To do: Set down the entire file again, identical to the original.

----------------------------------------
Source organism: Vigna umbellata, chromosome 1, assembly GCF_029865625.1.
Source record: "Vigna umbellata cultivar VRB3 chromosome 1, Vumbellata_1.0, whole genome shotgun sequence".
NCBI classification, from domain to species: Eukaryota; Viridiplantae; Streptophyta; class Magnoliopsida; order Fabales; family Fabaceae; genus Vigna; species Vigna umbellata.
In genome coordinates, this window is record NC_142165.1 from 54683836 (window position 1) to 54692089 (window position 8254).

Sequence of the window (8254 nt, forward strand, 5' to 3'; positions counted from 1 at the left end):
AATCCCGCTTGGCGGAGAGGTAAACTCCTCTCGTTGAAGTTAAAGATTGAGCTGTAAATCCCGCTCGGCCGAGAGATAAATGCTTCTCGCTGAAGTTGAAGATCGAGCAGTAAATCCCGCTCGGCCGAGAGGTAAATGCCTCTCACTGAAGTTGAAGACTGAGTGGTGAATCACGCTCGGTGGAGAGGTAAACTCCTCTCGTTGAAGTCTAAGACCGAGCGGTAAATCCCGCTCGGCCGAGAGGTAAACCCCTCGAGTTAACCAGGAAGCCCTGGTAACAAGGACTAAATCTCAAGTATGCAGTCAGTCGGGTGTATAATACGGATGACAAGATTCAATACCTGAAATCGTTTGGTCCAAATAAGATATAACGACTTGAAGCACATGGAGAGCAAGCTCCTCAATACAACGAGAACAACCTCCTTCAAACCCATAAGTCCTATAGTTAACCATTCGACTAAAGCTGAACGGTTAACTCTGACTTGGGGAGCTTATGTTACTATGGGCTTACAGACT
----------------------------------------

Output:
Source organism: Vigna umbellata, chromosome 1, assembly GCF_029865625.1.
Source record: "Vigna umbellata cultivar VRB3 chromosome 1, Vumbellata_1.0, whole genome shotgun sequence".
NCBI classification, from domain to species: Eukaryota; Viridiplantae; Streptophyta; class Magnoliopsida; order Fabales; family Fabaceae; genus Vigna; species Vigna umbellata.
In genome coordinates, this window is record NC_142165.1 from 54683836 (window position 1) to 54692089 (window position 8254).

Sequence of the window (8254 nt, forward strand, 5' to 3'; positions counted from 1 at the left end):
AATCCCGCTTGGCGGAGAGGTAAACTCCTCTCGTTGAAGTTAAAGATTGAGCTGTAAATCCCGCTCGGCCGAGAGATAAATGCTTCTCGCTGAAGTTGAAGATCGAGCAGTAAATCCCGCTCGGCCGAGAGGTAAATGCCTCTCACTGAAGTTGAAGACTGAGTGGTGAATCACGCTCGGTGGAGAGGTAAACTCCTCTCGTTGAAGTCTAAGACCGAGCGGTAAATCCCGCTCGGCCGAGAGGTAAACCCCTCGAGTTAACCAGGAAGCCCTGGTAACAAGGACTAAATCTCAAGTATGCAGTCAGTCGGGTGTATAATACGGATGACAAGATTCAATACCTGAAATCGTTTGGTCCAAATAAGATATAACGACTTGAAGCACATGGAGAGCAAGCTCCTCAATACAACGAGAACAACCTCCTTCAAACCCATAAGTCCTATAGTTAACCATTCGACTAAAGCTGAACGGTTAACTCTGACTTGGGGAGCTTATGTTACTATGGGCTTACAGACT